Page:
SINGAPORE/SAN, FRANCISCO – Ride-hailing firm Uber Technologies Inc. has agreed to sell its Southeast Asian business to bigger regional rival Grab, the firms said in a statement on Monday, marking the U.S. company’s second retreat from an Asian market.
The deal is the industry’s first big consolidation in Southeast Asia, home to about 640 million people, and puts pressure on Indonesia’s Go-Jek — which is backed by Alphabet Inc.’s Google and China’s Tencent Holdings Ltd.
A shake-up in Asia’s fiercely competitive ride-hailing industry became likely earlier this year when SoftBank Group Corp.’s Vision Fund made a multibillion dollar investment in Uber. SoftBank also invested in Grab.
As part of the transaction, Uber will take a 27.5 percent stake in Singapore-based Grab and Uber CEO Dara Khosrowshahi will join Grab’s board.
“It will help us double down on our plans for growth as we invest heavily in our products and technology,” Khosrowshahi said in a statement.
The deal is a boon for Grab’s meal-delivery service, which will now merge with Uber Eats. A more robust food service will give Grab an advantage over Go-Jek, according to a person close to Grab.
Go-Jek is a dominant player in Indonesia, the region’s biggest economy, and has rapidly expanded beyond ride-hailing to such services as digital payments, food delivery and on-demand cleaning and body massage.
“Go-Jek is such a different app, with different behaviors, it is something I can’t see Grab competing with well in Indonesia for a long time, like at least a year,” said Vinnie Lauria, a founding partner at Southeast Asia’s Golden Gate Ventures.
Ride-hailing companies throughout Asia have relied heavily on discounts and promotions, driving down profit margins and increasing pressure for consolidation.
Uber, which is preparing for a potential initial public offering in 2019, lost $4.5 billion (about ¥473 billion) last year and is facing fierce competition at home and in Asia, as well as a regulatory crackdown in Europe.
Uber invested $700 million in its Southeast Asia business, less than the $2 billion it burned through in China before ceding its operations there to Didi.
Uber anticipated making more deals with rivals, but said it had no plans to do another sale in which it consolidates its operations in exchange for a minority stake in a rival.
“It is fair to ask whether consolidation is now the strategy of the day, given this is the third deal of its kind . . . The answer is no,” Khosrowshahi said in a note to employees that was shared with Reuters.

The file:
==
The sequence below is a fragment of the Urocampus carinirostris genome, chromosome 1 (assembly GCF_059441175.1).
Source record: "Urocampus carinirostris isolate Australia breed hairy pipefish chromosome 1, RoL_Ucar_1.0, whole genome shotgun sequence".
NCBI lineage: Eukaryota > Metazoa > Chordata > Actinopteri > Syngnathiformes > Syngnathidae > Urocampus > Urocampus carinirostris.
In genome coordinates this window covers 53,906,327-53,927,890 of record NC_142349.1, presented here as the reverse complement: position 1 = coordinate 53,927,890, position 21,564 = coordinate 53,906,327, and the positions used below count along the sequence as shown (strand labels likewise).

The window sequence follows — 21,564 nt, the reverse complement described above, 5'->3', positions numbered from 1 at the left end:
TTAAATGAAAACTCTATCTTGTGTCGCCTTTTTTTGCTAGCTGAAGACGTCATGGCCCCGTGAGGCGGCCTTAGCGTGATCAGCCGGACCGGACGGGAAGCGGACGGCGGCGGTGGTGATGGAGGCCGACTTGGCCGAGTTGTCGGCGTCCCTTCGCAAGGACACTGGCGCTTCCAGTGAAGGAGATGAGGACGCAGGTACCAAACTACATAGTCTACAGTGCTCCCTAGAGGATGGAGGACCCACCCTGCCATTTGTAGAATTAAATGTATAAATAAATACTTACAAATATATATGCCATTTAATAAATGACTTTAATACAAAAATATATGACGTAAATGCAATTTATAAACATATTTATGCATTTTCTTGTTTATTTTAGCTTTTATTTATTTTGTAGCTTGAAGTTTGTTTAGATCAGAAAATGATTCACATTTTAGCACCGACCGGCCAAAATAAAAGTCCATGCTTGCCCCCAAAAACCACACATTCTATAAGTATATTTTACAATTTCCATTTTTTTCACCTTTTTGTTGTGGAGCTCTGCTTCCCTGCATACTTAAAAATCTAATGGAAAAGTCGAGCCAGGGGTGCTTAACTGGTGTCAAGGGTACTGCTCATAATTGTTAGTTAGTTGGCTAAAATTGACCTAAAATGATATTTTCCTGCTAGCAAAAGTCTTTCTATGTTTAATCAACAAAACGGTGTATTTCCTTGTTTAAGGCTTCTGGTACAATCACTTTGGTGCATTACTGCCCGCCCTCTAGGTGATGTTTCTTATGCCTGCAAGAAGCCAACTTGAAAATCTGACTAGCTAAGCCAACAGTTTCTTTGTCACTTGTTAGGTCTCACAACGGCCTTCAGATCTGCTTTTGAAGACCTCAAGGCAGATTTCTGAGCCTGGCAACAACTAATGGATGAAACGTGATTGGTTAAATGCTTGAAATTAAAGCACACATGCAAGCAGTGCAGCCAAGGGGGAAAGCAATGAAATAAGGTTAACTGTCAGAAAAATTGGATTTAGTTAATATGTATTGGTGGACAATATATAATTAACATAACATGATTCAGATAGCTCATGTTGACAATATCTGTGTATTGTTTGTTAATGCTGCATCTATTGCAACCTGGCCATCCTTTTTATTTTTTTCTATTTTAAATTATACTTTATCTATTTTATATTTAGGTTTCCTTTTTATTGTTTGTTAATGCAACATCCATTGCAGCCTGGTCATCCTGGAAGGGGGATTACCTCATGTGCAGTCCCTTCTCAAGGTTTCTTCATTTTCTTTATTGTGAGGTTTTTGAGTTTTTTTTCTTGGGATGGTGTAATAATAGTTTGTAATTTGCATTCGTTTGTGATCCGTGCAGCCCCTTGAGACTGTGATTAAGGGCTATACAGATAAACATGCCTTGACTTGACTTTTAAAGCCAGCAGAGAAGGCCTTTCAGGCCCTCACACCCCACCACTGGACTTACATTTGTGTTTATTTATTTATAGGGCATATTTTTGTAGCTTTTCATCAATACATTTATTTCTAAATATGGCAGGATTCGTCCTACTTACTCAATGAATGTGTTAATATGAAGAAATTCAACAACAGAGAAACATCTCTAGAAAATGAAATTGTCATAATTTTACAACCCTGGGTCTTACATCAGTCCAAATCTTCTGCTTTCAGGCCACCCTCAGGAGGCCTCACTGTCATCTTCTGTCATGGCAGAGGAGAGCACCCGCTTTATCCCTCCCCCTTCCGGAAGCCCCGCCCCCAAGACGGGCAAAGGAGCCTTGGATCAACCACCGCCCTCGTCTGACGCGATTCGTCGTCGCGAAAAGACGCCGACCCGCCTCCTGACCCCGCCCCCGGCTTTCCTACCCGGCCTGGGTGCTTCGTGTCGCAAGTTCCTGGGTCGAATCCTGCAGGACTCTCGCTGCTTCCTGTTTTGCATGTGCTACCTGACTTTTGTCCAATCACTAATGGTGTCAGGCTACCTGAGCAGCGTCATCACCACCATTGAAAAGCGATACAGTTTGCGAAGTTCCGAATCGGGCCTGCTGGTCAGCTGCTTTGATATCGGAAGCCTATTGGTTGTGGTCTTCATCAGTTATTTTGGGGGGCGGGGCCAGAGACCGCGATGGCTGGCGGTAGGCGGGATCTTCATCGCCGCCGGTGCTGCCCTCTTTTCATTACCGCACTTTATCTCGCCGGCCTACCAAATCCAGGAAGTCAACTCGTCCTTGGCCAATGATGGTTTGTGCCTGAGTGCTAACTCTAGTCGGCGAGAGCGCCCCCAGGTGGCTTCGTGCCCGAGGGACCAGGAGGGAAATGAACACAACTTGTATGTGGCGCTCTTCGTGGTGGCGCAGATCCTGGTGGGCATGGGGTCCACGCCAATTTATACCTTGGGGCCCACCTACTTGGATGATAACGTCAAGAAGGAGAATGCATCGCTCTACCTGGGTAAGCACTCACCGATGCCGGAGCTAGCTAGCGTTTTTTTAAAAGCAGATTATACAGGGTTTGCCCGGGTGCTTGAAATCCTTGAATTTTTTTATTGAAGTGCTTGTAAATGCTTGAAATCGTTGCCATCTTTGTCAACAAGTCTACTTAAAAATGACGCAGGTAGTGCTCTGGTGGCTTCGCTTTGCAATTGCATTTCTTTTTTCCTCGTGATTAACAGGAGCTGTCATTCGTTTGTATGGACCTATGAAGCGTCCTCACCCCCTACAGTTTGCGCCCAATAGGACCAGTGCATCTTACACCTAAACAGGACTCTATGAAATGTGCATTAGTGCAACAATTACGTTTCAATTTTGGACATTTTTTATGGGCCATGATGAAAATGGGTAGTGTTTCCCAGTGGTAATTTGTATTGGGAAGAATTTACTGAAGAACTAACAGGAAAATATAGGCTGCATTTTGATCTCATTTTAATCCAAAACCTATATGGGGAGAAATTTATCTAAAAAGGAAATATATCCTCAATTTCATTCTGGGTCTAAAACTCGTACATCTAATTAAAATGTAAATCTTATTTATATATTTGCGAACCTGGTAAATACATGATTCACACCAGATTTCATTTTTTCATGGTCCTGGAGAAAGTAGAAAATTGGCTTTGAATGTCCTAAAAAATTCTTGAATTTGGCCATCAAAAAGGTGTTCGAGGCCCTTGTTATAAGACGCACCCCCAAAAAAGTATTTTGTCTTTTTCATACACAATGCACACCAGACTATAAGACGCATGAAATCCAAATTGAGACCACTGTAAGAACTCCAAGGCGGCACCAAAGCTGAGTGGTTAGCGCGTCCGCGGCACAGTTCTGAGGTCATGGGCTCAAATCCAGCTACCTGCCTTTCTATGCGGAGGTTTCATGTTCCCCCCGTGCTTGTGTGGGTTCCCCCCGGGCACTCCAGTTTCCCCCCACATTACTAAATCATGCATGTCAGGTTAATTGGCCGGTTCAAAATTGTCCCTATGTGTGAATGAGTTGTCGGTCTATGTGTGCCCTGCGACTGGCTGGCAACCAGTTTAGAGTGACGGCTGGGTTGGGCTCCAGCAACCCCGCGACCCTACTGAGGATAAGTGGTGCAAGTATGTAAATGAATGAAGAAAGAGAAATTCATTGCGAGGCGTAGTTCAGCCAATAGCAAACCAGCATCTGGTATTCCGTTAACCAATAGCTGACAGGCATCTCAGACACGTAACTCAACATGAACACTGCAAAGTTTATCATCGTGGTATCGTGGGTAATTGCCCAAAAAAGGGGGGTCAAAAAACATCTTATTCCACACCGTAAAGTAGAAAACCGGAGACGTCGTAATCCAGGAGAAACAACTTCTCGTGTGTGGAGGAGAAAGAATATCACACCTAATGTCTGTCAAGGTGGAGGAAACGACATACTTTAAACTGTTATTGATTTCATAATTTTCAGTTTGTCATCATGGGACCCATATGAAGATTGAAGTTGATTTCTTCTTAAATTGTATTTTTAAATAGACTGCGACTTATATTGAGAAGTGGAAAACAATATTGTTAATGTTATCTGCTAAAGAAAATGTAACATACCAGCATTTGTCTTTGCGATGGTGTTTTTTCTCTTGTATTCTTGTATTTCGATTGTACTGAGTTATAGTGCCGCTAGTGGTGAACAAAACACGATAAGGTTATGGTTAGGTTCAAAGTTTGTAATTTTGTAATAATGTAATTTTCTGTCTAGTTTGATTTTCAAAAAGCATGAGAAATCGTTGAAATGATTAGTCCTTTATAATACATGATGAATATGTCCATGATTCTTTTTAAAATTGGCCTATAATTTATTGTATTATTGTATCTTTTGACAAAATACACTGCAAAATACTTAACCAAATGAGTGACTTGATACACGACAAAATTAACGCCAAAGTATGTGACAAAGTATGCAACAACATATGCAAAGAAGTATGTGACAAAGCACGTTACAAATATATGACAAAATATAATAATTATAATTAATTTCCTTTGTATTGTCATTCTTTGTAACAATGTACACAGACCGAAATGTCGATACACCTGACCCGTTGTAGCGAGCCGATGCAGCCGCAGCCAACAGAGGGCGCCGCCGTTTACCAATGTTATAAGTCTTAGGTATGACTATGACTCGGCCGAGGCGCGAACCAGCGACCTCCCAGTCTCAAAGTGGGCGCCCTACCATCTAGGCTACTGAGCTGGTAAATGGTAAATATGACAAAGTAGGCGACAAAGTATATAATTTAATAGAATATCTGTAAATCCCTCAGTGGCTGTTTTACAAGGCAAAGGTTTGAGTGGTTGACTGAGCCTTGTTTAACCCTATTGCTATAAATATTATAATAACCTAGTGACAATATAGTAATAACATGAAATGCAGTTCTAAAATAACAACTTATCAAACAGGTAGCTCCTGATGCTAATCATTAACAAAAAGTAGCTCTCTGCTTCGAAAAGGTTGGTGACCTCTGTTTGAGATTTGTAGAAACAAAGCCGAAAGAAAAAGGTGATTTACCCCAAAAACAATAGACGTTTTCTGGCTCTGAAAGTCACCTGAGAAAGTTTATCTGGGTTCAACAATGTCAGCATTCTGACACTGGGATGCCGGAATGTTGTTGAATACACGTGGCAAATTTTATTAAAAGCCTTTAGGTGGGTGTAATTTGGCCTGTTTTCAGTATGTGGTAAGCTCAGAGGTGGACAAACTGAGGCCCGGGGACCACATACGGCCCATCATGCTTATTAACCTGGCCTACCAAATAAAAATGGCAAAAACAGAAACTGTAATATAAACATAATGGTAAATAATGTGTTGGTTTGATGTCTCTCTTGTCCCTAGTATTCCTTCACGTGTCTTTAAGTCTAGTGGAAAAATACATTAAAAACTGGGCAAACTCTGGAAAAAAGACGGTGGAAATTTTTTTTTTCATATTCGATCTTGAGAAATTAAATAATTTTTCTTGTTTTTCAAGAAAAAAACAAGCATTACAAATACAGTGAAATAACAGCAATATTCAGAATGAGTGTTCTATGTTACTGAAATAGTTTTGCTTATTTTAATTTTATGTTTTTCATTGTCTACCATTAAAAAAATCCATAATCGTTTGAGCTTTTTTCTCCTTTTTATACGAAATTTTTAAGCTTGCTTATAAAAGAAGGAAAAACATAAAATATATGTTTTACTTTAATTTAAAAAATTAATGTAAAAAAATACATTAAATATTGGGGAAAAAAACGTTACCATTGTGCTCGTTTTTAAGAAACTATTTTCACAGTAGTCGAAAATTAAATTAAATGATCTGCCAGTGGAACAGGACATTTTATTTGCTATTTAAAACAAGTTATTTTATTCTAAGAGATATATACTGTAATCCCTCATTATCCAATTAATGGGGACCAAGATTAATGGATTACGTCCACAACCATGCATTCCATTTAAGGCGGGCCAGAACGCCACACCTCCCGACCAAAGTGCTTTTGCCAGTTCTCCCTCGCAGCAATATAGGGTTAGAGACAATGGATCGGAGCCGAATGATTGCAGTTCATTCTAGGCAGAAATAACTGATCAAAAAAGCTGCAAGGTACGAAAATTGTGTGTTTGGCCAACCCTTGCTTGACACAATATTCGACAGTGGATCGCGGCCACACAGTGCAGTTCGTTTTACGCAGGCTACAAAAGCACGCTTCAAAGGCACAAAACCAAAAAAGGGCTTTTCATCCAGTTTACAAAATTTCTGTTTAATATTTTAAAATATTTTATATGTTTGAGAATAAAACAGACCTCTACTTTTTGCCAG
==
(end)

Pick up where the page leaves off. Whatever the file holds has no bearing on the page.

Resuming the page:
“One of the potential dangers of our global strategy is that we take on too many battles across too many fronts and with too many competitors.”
A source familiar with Uber’s strategy said the company was going to step up its battle with Ola in India, another competitive and costly market where rivals have heavily subsidized rides in an effort to gain market share. Uber has close to 60 percent of the market there, by some estimates.
India accounts for more than 10 percent of Uber’s trips globally, but the company is not making money there yet.
“Southeast Asia was really difficult for Uber. In India, that competition is not across so many different fronts,” Lauria said.
Uber’s two previous retreats, from China and Russia, happened under former CEO Travis Kalanick. The deal with Grab is the first operations sale by Khosrowshahi, who started in September.
Rajeev Misra, chief executive of SoftBank’s Vision Fund, had urged the company to focus less on Asia and redirect more resources to profitable markets such as Latin America, according to a person familiar with the matter.
He saw opportunities for mergers and joint ventures between SoftBank-backed ride-hailing companies, particularly for collaborating on R&D, but the investor would never get actively involved with management decisions, the person said.
In addition to its stakes in Uber and Grab, SoftBank is also one of the main investors in several other big ride-hailing firms, including China’s Didi Chuxing and India’s Ola.
Uber counts the United States, Australia, New Zealand and Latin America among its core markets — regions where it has more than 50 percent market share and is profitable or sees a path to profitability.